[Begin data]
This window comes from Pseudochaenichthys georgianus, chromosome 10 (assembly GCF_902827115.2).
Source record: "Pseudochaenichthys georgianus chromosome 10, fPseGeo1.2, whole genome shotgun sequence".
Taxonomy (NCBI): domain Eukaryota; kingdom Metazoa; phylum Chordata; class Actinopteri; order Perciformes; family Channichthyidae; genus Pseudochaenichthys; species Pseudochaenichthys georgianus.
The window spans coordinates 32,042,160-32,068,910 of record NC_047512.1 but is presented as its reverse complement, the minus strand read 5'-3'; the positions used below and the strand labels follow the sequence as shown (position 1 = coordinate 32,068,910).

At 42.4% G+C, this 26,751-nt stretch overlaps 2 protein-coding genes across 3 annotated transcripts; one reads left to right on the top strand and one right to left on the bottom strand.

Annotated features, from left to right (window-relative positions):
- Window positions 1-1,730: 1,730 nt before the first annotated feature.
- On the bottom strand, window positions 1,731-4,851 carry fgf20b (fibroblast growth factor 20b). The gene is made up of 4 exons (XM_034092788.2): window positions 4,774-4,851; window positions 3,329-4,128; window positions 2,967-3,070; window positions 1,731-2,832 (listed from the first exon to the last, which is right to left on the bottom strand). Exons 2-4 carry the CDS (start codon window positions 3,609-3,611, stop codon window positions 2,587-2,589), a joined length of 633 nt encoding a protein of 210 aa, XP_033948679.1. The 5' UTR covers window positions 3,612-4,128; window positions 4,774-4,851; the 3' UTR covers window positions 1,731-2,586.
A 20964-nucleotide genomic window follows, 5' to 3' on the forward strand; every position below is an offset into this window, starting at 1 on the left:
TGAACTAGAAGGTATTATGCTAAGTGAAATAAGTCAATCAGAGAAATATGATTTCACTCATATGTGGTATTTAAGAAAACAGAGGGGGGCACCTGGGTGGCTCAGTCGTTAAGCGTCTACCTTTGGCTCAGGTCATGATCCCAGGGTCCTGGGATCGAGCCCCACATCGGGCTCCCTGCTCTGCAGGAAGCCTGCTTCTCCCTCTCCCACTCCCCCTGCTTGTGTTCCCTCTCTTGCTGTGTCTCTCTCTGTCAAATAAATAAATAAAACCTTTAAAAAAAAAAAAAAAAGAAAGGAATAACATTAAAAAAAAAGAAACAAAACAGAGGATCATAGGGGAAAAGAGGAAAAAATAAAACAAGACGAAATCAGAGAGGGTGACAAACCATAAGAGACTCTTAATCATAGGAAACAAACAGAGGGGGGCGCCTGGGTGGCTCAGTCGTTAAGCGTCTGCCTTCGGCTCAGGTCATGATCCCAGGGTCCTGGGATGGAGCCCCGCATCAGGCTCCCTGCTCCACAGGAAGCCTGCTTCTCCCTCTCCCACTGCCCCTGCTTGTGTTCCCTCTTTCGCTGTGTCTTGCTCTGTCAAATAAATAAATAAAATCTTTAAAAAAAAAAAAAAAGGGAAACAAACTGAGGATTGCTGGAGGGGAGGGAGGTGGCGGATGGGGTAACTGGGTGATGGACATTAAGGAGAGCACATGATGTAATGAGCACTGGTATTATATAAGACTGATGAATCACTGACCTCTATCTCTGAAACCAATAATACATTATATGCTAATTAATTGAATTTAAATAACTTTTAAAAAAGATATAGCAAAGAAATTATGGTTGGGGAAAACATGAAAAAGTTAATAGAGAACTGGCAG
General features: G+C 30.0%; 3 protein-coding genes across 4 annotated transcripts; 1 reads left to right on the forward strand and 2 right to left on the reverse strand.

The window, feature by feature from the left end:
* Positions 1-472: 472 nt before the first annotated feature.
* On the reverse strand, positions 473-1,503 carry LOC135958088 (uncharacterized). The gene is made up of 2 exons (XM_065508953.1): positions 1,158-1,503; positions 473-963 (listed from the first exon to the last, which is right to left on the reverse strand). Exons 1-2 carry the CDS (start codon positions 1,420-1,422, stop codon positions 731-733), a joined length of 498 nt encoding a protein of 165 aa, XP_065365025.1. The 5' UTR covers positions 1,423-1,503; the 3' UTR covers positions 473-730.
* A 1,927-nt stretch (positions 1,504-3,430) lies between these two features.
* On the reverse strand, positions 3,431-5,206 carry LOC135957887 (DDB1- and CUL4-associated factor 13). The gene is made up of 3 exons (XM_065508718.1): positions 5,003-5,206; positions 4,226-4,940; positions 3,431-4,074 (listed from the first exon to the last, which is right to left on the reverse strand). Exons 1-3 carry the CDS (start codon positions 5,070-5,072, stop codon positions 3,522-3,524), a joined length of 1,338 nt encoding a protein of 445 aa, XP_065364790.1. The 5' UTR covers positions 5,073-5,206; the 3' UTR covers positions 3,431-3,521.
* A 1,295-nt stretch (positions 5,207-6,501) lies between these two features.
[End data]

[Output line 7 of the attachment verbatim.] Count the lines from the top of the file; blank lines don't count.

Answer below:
- Window positions 1-1,730: 1,730 nt before the first annotated feature.